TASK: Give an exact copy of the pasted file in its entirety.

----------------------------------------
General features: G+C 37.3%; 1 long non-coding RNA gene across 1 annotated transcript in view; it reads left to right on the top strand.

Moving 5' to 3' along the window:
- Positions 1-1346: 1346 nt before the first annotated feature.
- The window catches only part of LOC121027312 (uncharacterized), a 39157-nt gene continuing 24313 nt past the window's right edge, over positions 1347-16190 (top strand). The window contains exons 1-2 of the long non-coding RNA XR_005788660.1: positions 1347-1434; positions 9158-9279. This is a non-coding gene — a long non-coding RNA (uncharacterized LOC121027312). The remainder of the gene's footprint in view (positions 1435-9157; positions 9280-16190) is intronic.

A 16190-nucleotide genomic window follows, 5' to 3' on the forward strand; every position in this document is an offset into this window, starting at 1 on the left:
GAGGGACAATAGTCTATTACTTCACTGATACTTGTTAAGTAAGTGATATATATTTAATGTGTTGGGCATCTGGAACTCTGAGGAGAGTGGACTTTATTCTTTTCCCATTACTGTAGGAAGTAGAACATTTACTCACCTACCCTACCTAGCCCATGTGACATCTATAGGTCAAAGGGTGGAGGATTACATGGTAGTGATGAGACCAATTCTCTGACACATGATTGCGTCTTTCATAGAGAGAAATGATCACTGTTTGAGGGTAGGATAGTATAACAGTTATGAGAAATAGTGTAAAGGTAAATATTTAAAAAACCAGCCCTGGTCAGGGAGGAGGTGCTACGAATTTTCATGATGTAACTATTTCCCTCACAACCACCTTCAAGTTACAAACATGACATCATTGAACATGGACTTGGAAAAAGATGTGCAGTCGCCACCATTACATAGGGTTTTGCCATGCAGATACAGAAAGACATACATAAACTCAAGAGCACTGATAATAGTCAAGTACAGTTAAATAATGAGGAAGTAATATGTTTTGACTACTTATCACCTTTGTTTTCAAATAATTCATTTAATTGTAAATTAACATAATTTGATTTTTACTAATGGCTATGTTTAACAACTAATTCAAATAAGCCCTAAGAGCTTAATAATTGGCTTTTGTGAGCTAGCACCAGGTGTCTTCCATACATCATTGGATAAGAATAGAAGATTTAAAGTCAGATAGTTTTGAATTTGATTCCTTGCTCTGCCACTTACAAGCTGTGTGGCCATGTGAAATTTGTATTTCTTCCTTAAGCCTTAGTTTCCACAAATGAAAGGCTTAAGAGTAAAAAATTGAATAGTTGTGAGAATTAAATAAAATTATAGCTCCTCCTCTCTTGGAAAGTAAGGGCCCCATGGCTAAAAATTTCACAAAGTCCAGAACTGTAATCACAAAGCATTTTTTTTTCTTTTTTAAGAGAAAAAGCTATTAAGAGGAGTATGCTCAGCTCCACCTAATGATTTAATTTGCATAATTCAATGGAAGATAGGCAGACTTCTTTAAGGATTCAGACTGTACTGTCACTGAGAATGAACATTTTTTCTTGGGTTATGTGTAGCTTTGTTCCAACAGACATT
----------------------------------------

General features: G+C 37.3%; 1 long non-coding RNA gene across 1 annotated transcript in view; it reads left to right on the top strand.

Moving 5' to 3' along the window:
- Positions 1-1346: 1346 nt before the first annotated feature.
- The window catches only part of LOC121027312 (uncharacterized), a 39157-nt gene continuing 24313 nt past the window's right edge, over positions 1347-16190 (top strand). The window contains exons 1-2 of the long non-coding RNA XR_005788660.1: positions 1347-1434; positions 9158-9279. This is a non-coding gene — a long non-coding RNA (uncharacterized LOC121027312). The remainder of the gene's footprint in view (positions 1435-9157; positions 9280-16190) is intronic.

A 16190-nucleotide genomic window follows, 5' to 3' on the forward strand; every position in this document is an offset into this window, starting at 1 on the left:
GAGGGACAATAGTCTATTACTTCACTGATACTTGTTAAGTAAGTGATATATATTTAATGTGTTGGGCATCTGGAACTCTGAGGAGAGTGGACTTTATTCTTTTCCCATTACTGTAGGAAGTAGAACATTTACTCACCTACCCTACCTAGCCCATGTGACATCTATAGGTCAAAGGGTGGAGGATTACATGGTAGTGATGAGACCAATTCTCTGACACATGATTGCGTCTTTCATAGAGAGAAATGATCACTGTTTGAGGGTAGGATAGTATAACAGTTATGAGAAATAGTGTAAAGGTAAATATTTAAAAAACCAGCCCTGGTCAGGGAGGAGGTGCTACGAATTTTCATGATGTAACTATTTCCCTCACAACCACCTTCAAGTTACAAACATGACATCATTGAACATGGACTTGGAAAAAGATGTGCAGTCGCCACCATTACATAGGGTTTTGCCATGCAGATACAGAAAGACATACATAAACTCAAGAGCACTGATAATAGTCAAGTACAGTTAAATAATGAGGAAGTAATATGTTTTGACTACTTATCACCTTTGTTTTCAAATAATTCATTTAATTGTAAATTAACATAATTTGATTTTTACTAATGGCTATGTTTAACAACTAATTCAAATAAGCCCTAAGAGCTTAATAATTGGCTTTTGTGAGCTAGCACCAGGTGTCTTCCATACATCATTGGATAAGAATAGAAGATTTAAAGTCAGATAGTTTTGAATTTGATTCCTTGCTCTGCCACTTACAAGCTGTGTGGCCATGTGAAATTTGTATTTCTTCCTTAAGCCTTAGTTTCCACAAATGAAAGGCTTAAGAGTAAAAAATTGAATAGTTGTGAGAATTAAATAAAATTATAGCTCCTCCTCTCTTGGAAAGTAAGGGCCCCATGGCTAAAAATTTCACAAAGTCCAGAACTGTAATCACAAAGCATTTTTTTTTCTTTTTTAAGAGAAAAAGCTATTAAGAGGAGTATGCTCAGCTCCACCTAATGATTTAATTTGCATAATTCAATGGAAGATAGGCAGACTTCTTTAAGGATTCAGACTGTACTGTCACTGAGAATGAACATTTTTTCTTGGGTTATGTGTAGCTTTGTTCCAACAGACATT